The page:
Categories: AFRICA

IMF Management Concludes the Second Review under the Staff-Monitored Program for Sudan

KHARTOUM, Sudan, December 4, 2014/African Press Organization (APO)/ — On November 19, the Management of the International Monetary Fund completed the second review under the Staff-Monitored Program (SMP)1 with Sudan.

Despite the major challenges facing Sudan, performance under the SMP, which expires at end–2014, has been satisfactory. The authorities met all June quantitative targets under the SMP, except for reserve money growth, which the authorities are taking corrective measures to address. On structural reforms, the authorities adopted an amended law on Anti-Money Laundering and Combating the Financing of Terrorism and closed all government accounts in commercial banks. They continue to minimize non-concessional borrowing and maintain satisfactory track record of payments to the Fund as agreed under the SMP. Fund Management welcomes the authorities’ commitment to meeting the program’s objectives.

The outlook for the rest of 2014 remains favorable. Non-oil growth is projected at 2.9 percent as gold extraction is expected to be strong and agriculture to rebound due to favorable weather. Inflation is expected to drop to 29 percent by year-end from 47 percent in July as the one-off effects of the September 2013 fuel price increases dissipate, monetary policy is tightened, and food prices decline owing to the expected good harvest. The fiscal deficit is expected to narrow to about 1.0 percent of GDP. The outlook for 2015 has improved but is subject to domestic and regional risks. Real GDP growth is projected at 3.4 percent supported by a good harvest, robust gold production, and the recovery of oil production.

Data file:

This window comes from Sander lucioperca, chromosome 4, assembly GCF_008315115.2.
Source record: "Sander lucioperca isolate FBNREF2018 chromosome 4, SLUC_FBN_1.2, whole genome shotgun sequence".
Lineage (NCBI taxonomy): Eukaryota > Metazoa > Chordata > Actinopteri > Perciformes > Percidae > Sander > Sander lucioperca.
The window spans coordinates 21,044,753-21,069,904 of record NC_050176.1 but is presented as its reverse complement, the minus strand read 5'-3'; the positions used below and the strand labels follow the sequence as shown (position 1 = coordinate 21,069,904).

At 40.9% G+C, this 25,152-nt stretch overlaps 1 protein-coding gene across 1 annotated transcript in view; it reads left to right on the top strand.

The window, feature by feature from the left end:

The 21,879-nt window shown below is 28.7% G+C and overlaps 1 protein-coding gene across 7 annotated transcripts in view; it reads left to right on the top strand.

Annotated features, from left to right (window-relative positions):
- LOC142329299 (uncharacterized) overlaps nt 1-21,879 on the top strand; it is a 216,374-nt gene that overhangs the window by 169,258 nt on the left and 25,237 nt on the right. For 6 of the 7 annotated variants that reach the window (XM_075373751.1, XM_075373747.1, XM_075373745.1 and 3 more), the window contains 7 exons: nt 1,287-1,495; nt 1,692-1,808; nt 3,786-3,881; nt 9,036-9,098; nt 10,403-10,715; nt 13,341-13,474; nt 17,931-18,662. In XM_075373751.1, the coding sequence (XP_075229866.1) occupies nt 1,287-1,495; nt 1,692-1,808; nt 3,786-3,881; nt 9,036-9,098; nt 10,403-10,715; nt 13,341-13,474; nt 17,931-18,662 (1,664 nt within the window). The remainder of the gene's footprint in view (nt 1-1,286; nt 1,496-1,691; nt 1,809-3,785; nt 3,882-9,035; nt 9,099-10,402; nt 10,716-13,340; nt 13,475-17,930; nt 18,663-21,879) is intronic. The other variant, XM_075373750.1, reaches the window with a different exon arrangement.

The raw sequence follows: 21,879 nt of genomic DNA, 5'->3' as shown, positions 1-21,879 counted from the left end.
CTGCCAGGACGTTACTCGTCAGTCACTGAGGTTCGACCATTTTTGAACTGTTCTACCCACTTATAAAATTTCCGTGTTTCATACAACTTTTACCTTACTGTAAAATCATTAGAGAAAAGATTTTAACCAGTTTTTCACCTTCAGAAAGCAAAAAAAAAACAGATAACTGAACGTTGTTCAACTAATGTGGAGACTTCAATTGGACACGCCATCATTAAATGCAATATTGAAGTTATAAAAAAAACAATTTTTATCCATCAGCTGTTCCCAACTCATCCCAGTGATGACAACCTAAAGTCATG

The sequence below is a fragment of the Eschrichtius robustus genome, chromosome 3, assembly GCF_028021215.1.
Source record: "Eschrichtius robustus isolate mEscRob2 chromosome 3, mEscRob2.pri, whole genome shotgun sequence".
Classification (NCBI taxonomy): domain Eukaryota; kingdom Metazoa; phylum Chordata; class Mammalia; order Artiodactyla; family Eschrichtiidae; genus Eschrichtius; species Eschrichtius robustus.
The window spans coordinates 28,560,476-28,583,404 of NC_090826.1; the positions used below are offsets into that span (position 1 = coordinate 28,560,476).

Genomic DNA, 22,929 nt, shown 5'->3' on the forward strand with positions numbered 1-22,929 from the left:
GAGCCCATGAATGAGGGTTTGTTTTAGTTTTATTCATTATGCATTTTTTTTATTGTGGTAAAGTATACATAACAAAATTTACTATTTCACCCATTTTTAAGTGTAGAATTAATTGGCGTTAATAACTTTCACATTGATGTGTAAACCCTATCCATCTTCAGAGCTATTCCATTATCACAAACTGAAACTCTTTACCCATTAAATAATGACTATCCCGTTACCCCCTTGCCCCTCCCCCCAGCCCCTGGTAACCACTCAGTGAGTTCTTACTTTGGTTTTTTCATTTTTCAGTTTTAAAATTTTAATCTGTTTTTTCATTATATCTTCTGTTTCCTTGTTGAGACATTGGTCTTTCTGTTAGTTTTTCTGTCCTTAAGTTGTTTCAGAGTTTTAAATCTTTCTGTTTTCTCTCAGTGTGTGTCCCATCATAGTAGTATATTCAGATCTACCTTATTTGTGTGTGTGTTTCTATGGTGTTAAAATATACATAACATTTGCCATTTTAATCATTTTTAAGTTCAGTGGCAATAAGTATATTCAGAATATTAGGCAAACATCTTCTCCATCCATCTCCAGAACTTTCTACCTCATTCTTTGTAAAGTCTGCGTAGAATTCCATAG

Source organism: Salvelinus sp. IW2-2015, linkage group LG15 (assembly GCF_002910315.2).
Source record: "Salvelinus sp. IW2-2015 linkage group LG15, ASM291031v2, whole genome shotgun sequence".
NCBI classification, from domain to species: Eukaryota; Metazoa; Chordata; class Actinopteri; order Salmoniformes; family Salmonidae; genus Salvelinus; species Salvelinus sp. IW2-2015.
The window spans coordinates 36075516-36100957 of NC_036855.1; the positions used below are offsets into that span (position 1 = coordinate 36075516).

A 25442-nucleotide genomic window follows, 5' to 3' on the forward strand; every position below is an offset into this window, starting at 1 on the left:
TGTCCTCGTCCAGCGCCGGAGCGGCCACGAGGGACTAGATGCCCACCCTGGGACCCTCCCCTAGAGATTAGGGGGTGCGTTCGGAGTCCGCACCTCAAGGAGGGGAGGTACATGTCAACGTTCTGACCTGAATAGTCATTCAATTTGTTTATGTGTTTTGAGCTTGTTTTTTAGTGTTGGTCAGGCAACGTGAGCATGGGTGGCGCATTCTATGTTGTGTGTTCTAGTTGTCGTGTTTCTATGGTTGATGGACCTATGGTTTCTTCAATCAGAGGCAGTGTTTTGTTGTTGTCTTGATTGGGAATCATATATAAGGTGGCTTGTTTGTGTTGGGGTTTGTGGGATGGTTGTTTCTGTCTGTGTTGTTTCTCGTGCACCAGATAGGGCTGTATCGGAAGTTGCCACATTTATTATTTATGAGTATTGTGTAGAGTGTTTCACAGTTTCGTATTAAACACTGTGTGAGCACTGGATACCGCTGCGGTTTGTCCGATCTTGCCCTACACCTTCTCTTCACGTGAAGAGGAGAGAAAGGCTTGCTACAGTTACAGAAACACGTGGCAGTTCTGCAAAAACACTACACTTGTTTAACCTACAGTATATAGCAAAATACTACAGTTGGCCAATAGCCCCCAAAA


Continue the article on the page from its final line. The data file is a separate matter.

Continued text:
The authorities’ medium-term program focuses on policies and reforms to reduce inflation, increase international reserves and achieve high and inclusive economic growth. The implementation of the government’s medium-term program faces challenges, including a dearth of external financing, economic sanctions, and an unsustainable external debt burden.

Sudan is in debt distress with most of its external debt in arrears. Debt relief prospects are predicated on normalizing relations with international creditors. In this context, Sudan has to intensify efforts, jointly with South Sudan, to secure broad support for comprehensive debt relief from Sudan’s bilateral external creditors. The agreement between the governments of Sudan and South Sudan to extend the deadline for the “zero option” for two more years is positive in this regard.2

IMF staff will continue to provide the authorities with policy advice in implementing and monitoring their economic program. The IMF will also continue to provide technical assistance to Sudan to help strengthen institutional capacity for economic management.

1 An SMP is an agreement between country authorities and Fund staff to monitor the implementation of the authorities’ economic program. SMPs do not entail financial assistance or endorsement by the IMF Executive Board.